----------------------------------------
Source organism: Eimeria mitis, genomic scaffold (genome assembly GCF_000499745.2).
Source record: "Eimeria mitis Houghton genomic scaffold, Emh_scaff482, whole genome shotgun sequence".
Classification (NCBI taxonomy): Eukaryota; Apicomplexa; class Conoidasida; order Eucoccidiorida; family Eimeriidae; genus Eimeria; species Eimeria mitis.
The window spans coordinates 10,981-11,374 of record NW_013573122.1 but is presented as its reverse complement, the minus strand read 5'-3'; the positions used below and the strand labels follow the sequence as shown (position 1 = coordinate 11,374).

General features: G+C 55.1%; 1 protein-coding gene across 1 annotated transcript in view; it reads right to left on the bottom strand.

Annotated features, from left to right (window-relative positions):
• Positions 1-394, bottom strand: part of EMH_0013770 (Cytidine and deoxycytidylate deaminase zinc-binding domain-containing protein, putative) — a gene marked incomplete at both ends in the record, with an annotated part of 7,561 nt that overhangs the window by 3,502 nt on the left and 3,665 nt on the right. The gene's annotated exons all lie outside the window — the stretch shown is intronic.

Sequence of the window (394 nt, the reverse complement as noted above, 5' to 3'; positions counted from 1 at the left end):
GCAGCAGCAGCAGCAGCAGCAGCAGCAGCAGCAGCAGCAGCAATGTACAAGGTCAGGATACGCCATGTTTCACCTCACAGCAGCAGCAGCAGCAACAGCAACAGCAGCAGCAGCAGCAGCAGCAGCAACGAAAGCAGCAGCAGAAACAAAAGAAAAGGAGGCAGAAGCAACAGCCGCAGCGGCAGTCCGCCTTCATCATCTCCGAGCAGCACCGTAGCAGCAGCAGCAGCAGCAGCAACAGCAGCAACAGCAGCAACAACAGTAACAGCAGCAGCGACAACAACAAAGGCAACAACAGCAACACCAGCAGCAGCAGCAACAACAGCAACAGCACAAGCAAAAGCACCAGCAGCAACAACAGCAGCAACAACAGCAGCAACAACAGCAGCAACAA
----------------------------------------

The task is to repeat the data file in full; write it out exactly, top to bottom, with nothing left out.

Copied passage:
Source organism: Eimeria mitis, genomic scaffold (genome assembly GCF_000499745.2).
Source record: "Eimeria mitis Houghton genomic scaffold, Emh_scaff482, whole genome shotgun sequence".
Classification (NCBI taxonomy): Eukaryota; Apicomplexa; class Conoidasida; order Eucoccidiorida; family Eimeriidae; genus Eimeria; species Eimeria mitis.
The window spans coordinates 10,981-11,374 of record NW_013573122.1 but is presented as its reverse complement, the minus strand read 5'-3'; the positions used below and the strand labels follow the sequence as shown (position 1 = coordinate 11,374).

General features: G+C 55.1%; 1 protein-coding gene across 1 annotated transcript in view; it reads right to left on the bottom strand.

Annotated features, from left to right (window-relative positions):
• Positions 1-394, bottom strand: part of EMH_0013770 (Cytidine and deoxycytidylate deaminase zinc-binding domain-containing protein, putative) — a gene marked incomplete at both ends in the record, with an annotated part of 7,561 nt that overhangs the window by 3,502 nt on the left and 3,665 nt on the right. The gene's annotated exons all lie outside the window — the stretch shown is intronic.

Sequence of the window (394 nt, the reverse complement as noted above, 5' to 3'; positions counted from 1 at the left end):
GCAGCAGCAGCAGCAGCAGCAGCAGCAGCAGCAGCAGCAGCAATGTACAAGGTCAGGATACGCCATGTTTCACCTCACAGCAGCAGCAGCAGCAACAGCAACAGCAGCAGCAGCAGCAGCAGCAGCAACGAAAGCAGCAGCAGAAACAAAAGAAAAGGAGGCAGAAGCAACAGCCGCAGCGGCAGTCCGCCTTCATCATCTCCGAGCAGCACCGTAGCAGCAGCAGCAGCAGCAGCAACAGCAGCAACAGCAGCAACAACAGTAACAGCAGCAGCGACAACAACAAAGGCAACAACAGCAACACCAGCAGCAGCAGCAACAACAGCAACAGCACAAGCAAAAGCACCAGCAGCAACAACAGCAGCAACAACAGCAGCAACAACAGCAGCAACAA